Jubilee day commemorates signing of emancipation proclamation, anniversary of naacp
There was no shortage of reasons to celebrate.
On New Year's Day 2009, those in attendance at the Jubilee Day event, presented by the Morgan County Branch of the National Association for the Advancement of Colored People (NAACP), came together to mark the anniversary of two historic events - the 146th anniversary of the signing of the Emancipation Proclamation by President Abraham Lincoln and the start of the year-long celebration of the NAACP's 100-year birthday.
"I do believe God has some great plans for us this year," soloist Christopher Murray said, before belting a soulful rendition of "How Great Thou Art."
The event, held Thursday morning at Smyrna Baptist Church and including about 50 NAACP officers and members as well as at least one county official, began with inspiration - the whispering of prayer, the reading of scripture and voices lifted in song - before one of the Morgan County NAACP's young members, Kiara Smith, read the Emancipation Proclamation, in its entirety, to the crowd.
Following the reading, Rev. Royce Tillman of Second St. Paul Baptist Church, speaker for the morning's event, gave a message he felt called by God to bring to the crowd.
"Today, the message on my heart to give is one God has placed there for quite some time," Tillman said. "We must re-state our mission. There is a mission, and we need a mission."
Recalling his time at Morehouse College, Tillman spoke of an audio recording he found in the college's archives during research. The recording featured a man who traveled around formerly Confederate states right after the Civil War interviewing former slaves. Tillman compared the new life they faced to the changes in the country today.
"Many of them had joy; many of them were confused," Tillman said. "They didn't have anywhere to go; they didn't know anything but the plantation. It was a new horizon...This [year] is the 100-year celebration of the NAACP. It is a new horizon. Now, we have the 44th President of the United States who is an African-American."
On the recent General Election, Tillman said that the decision to elect Barack Obama as President told him that America was changing.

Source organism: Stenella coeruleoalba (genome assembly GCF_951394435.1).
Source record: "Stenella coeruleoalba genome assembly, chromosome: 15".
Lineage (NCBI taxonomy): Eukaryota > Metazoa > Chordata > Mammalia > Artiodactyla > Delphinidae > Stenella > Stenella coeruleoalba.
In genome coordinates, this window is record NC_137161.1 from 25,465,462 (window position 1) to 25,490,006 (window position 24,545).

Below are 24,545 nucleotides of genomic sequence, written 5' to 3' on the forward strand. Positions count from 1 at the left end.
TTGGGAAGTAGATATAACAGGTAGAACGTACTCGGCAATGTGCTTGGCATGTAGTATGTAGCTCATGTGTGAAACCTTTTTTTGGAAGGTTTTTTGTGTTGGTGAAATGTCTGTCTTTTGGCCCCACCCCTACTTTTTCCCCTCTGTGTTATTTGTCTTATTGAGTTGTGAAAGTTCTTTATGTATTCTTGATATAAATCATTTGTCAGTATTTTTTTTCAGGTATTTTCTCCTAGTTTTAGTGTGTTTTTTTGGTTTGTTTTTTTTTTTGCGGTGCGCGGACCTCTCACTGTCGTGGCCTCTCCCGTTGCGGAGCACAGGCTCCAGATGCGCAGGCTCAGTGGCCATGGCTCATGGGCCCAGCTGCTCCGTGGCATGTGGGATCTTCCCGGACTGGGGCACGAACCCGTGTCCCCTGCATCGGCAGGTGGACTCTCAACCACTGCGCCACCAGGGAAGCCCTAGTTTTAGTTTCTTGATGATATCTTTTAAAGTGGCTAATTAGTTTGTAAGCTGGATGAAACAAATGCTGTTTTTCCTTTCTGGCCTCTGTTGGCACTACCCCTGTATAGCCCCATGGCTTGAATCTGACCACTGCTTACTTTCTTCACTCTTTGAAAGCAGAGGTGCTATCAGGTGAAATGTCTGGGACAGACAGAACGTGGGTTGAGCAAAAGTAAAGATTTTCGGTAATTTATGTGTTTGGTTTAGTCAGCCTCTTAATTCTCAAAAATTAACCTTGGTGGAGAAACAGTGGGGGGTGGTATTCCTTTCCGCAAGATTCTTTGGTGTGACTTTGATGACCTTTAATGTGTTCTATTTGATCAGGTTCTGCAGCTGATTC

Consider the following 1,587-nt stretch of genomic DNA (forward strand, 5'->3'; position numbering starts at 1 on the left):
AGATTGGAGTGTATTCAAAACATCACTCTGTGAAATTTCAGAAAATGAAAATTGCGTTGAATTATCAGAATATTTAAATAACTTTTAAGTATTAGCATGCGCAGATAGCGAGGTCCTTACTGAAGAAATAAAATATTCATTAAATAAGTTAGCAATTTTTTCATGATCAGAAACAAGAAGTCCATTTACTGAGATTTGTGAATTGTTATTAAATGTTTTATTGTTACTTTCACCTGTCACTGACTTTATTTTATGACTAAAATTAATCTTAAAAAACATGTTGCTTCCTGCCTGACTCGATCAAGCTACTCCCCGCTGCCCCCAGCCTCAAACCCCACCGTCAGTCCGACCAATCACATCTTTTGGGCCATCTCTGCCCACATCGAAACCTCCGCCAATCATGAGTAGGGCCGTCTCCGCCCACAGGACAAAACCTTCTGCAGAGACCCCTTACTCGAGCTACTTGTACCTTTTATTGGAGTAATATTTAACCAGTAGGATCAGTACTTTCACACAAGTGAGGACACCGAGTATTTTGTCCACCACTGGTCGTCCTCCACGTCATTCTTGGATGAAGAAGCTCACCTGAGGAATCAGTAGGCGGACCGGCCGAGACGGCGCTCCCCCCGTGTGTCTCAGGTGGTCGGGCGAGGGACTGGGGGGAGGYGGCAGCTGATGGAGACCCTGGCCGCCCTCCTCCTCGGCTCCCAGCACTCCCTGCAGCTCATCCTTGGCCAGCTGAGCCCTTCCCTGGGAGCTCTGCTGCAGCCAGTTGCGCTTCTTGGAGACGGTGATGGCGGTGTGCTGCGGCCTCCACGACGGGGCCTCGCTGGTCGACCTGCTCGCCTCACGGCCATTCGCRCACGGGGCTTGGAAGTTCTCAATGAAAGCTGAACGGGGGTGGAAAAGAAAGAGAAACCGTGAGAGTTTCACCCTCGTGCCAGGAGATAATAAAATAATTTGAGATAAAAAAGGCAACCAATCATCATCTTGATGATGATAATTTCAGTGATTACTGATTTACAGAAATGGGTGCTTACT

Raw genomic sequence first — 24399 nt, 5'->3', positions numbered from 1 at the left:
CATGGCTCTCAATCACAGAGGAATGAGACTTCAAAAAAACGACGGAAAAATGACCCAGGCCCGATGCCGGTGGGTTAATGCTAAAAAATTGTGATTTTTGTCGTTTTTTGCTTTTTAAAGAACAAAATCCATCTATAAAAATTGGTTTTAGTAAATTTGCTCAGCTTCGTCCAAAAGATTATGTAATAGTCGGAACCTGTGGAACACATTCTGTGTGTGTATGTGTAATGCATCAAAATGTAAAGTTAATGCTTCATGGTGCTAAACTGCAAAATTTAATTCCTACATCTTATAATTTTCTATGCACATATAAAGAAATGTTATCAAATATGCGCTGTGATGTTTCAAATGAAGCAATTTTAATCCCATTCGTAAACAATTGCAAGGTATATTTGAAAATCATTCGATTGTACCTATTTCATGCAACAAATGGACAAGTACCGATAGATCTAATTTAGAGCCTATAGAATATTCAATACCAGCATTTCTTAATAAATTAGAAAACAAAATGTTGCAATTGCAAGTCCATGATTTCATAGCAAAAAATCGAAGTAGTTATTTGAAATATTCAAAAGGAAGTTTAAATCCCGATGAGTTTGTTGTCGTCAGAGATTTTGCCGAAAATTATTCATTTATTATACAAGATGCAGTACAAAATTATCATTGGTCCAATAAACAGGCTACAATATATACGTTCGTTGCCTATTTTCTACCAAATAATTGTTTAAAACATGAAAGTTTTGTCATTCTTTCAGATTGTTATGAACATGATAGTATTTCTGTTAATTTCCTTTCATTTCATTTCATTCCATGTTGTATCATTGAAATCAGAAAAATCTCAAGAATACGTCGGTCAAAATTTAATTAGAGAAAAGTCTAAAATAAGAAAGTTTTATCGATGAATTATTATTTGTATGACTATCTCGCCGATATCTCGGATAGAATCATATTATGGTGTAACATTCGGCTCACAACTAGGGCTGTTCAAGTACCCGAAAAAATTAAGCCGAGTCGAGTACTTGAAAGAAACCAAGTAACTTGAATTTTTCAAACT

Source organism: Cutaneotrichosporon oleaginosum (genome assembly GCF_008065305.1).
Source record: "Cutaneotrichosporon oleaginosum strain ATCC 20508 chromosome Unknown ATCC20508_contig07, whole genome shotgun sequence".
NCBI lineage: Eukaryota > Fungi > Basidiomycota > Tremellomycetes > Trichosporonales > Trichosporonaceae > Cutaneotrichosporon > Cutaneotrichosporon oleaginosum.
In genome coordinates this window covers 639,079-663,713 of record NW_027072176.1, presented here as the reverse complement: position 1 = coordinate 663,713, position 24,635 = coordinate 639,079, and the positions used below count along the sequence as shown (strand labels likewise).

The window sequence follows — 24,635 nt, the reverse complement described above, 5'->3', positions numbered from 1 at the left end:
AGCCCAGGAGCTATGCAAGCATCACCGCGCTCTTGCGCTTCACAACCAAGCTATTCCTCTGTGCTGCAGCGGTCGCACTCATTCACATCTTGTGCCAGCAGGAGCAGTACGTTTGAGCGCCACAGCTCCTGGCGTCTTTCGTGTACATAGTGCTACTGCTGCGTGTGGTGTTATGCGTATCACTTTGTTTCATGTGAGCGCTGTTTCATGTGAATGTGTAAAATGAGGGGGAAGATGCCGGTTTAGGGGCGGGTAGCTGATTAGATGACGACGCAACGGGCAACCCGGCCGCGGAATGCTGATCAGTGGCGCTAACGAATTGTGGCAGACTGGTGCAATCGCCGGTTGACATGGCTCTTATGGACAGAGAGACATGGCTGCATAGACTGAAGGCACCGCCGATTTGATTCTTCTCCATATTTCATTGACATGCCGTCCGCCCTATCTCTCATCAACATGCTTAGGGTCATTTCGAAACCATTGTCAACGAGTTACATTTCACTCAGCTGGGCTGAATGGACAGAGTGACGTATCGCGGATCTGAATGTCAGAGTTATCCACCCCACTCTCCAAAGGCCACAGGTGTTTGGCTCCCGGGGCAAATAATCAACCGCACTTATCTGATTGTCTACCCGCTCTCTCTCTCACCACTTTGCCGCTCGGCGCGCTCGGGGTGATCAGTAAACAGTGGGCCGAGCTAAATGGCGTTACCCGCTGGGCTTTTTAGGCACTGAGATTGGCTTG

"The young generation is now looking beyond those things," Tillman said. "Now we've got a new day ahead, a new life ahead."
Discussing the founding of the NAACP in 1909, Tillman spoke of how people of all races came together to form the organization because they felt that, aside from the Emancipation Proclamation itself, nothing was being done to better the situation of former slaves. He encouraged the local branch of the NAACP to re-state their mission, much as the those who established the NAACP had to make clear their mission.
"We can either come together and help each other or we can come together and do nothing at all," Tillman said. "No organization would be anything without a mission statement."
Tillman reminded the crowd that the NAACP's mission is to "help the oppressed." He concluded by talking about the mission of the NAACP on a local level.
"A mission must be identified in this county," Tillman said. "The mission could be simple, like 'Let's raise the Graduation Rate.'...God gives us what we need within ourselves, but He's only going to get started when we have a mission."
"Without a vision, the people perish," Rev. Harlon Heard, pastor of Smyrna Baptist, agreed.
In bringing the acknowledgments, Morgan County Branch NAACP President Laura Butler continued the message.
"As our President-Elect Obama said, 'It's time for a change,'" Butler said. "We need to attend city council meetings, county commission, school board meetings. My children are grown or in college, but the children here are still my responsibility."
In other news, the Morgan County Branch of the NAACP will celebrate Martin Luther King, Jr. Day on Monday, January 19 with a breakfast at 8 a.m. at Source of Light Ministries and a religious program at 6:30 p.m. at Flat Rock Baptist Church, where Rev. Harlon Heard, of Smyrna Baptist Church, will be the featured speaker.
"This year we're going to do things bigger and better," Morgan County Branch NAACP officer Sheila Tolbert said. "It is our centennial year."
To view a larger image of the layout please click HERE.
Printed in the January 8, 2008 edition.